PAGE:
This week, we’ll look at 4 Must-Do’s before buying a home, answer the question if staging really raises a home price, cities where real estate investments are booming, and why renting out your home may help you buy that next house.
Homebuying: 4 Must-Do’s Before You Even Start Shopping
As we’ve mentioned in prior posts, 2014 saw the start of requiring more documentation to obtain a home loan in part to the Frank-Dodd act. Getting a home loan with tighter credit restrictions in today’s home loan market can be more difficult, but it’s a lot easier if you’re prepared financially.
- File your taxes. You will need to show a lender other documents to verify your income such as a recent paycheck stub . But ultimately, the lender will still want a copy of your federal tax return.
- Gather your financial documents into one folder. This allows you to find any gaps or holes. To get a “qualified” mortgage under the Dodd-Frank rules, you’ll have to prove you can afford the home with enough assets and show an ability to repay the loan, along with mortgage insurance. This can be more difficult if you own your own business, and will need at least 2 years worth of documentation of income.
- Check your credit report. As we’ve mentioned before, it can take months to fix incorrect information.
- Learn what the housing market is like in your area. Getting the home loan may be easier than getting the home due to the tight market. Know what the prices are, and where you want to live.
Does Staging Really Raise a Home’s Price?
In a nutshell, yes, but it’s not as big of a factor as one may think. It’s important to do your research and understand what staging may mean for the price of the house.
A study surveyed 820 homebuyers, walking them through a series of six virtual tours of a single home. Each tour focused on either wall color or furnishings, which are two of the most popular staging elements, according to study co-author Michael Seiler, professor of real estate and finance at the College of William and Mary.
- In one virtual tour, the buyers saw the home without furniture.
- In another virtual tour, they saw the same property, but with “ugly” furniture.
- In yet another virtual tour, they saw the same property, but with “good” furniture.
- The wall color variations included a neutral beige and an “unattractive” purple.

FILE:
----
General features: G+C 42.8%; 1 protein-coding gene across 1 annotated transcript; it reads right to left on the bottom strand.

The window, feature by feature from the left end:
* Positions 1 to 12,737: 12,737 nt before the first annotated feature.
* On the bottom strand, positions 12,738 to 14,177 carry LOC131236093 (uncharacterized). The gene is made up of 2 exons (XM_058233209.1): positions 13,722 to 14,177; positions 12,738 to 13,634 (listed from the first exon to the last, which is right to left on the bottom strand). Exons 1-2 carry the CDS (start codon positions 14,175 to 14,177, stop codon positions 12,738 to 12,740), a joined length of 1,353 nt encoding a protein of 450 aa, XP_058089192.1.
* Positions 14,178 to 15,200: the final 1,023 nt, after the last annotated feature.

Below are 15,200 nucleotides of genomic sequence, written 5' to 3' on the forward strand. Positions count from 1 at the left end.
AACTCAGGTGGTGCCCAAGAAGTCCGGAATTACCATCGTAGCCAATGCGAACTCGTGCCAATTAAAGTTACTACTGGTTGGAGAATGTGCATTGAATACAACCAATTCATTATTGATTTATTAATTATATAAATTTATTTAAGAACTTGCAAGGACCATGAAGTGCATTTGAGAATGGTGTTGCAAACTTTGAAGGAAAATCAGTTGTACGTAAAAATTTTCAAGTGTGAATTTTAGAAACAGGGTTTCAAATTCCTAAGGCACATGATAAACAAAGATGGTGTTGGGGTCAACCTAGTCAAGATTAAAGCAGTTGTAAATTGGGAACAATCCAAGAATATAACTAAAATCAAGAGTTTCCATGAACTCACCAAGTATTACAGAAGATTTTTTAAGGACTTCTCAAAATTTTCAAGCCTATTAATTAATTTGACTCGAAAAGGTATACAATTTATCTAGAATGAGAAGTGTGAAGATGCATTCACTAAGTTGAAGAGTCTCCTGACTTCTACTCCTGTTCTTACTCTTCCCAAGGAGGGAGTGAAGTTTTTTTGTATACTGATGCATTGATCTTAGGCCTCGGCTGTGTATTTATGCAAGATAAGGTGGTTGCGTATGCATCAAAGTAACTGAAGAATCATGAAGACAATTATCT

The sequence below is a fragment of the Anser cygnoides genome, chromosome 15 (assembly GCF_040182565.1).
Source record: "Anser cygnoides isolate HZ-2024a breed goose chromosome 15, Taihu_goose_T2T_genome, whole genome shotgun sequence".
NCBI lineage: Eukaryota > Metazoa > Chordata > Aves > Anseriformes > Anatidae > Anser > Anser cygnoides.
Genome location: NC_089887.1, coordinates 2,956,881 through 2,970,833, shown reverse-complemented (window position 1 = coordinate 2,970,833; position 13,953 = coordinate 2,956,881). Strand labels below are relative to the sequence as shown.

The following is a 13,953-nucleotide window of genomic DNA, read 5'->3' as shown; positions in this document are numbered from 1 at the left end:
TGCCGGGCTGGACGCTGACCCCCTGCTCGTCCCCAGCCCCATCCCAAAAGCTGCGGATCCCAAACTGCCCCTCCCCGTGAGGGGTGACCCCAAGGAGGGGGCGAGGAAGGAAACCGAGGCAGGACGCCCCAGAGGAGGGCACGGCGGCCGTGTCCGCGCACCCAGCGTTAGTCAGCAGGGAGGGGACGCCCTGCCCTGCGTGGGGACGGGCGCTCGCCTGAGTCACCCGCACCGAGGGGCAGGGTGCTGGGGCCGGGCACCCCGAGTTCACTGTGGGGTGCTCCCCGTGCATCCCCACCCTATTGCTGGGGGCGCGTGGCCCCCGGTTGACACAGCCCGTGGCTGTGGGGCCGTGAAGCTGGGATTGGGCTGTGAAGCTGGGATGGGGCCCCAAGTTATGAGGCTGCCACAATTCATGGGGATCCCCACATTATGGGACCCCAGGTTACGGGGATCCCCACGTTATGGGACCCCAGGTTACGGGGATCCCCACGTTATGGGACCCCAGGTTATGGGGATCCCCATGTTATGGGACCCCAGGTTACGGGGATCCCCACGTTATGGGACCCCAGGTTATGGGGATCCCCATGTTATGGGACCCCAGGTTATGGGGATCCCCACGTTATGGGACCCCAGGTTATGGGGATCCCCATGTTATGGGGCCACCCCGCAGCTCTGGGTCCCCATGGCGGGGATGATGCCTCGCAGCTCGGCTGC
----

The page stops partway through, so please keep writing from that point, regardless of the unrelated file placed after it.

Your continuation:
As it turned out, neither wall color nor furnishings made much of an impact on the potential sale price. According to the study, buyers were willing to pay the same price, about $204,000, regardless of how the property was staged.
However, the study found that staging does give buyers a more favorable impression of the home’s livability, something Michael Seiler believes may help the property sell faster. He says the study might not be applicable to all price points and locations.
Cities where real estate investors are finding deals
Investors are draining out of formerly foreclosure-torn cities like Phoenix and Las Vegas, but that doesn’t mean they’re abandoning real estate altogether. Instead they’re relocating to areas with a median home price of $195,000 or less, says RealtyTrac’s Daren Blomquist. But once the buying starts to pick up, don’t expect prices to stay that low.
Real estate investors tend to avoid new homes because they’re looking for wiggle-room in the price, and builders often won’t negotiate. So if you’re looking for a home in the same price range, you may want to look into new homes so you’re not competing with the investors.
When Renting Out Your Home Can Help You Buy a New One
One of the biggest obstacles home buyers will face is being able to show enough income to offset their debts. There is a little-known lending guideline that allows you to show more income. You can turn your current home into a rental property and document regular income with the rent. This increases your income and allows you to be eligible for additional loans.
You will need to show that you have at least 30% equity in your current home before you can turn it into a rental property.
Talk with a reputable mortgage professional to understand how your income, equity, and debt work together and what kind of mortgage on another house you could be eligible for.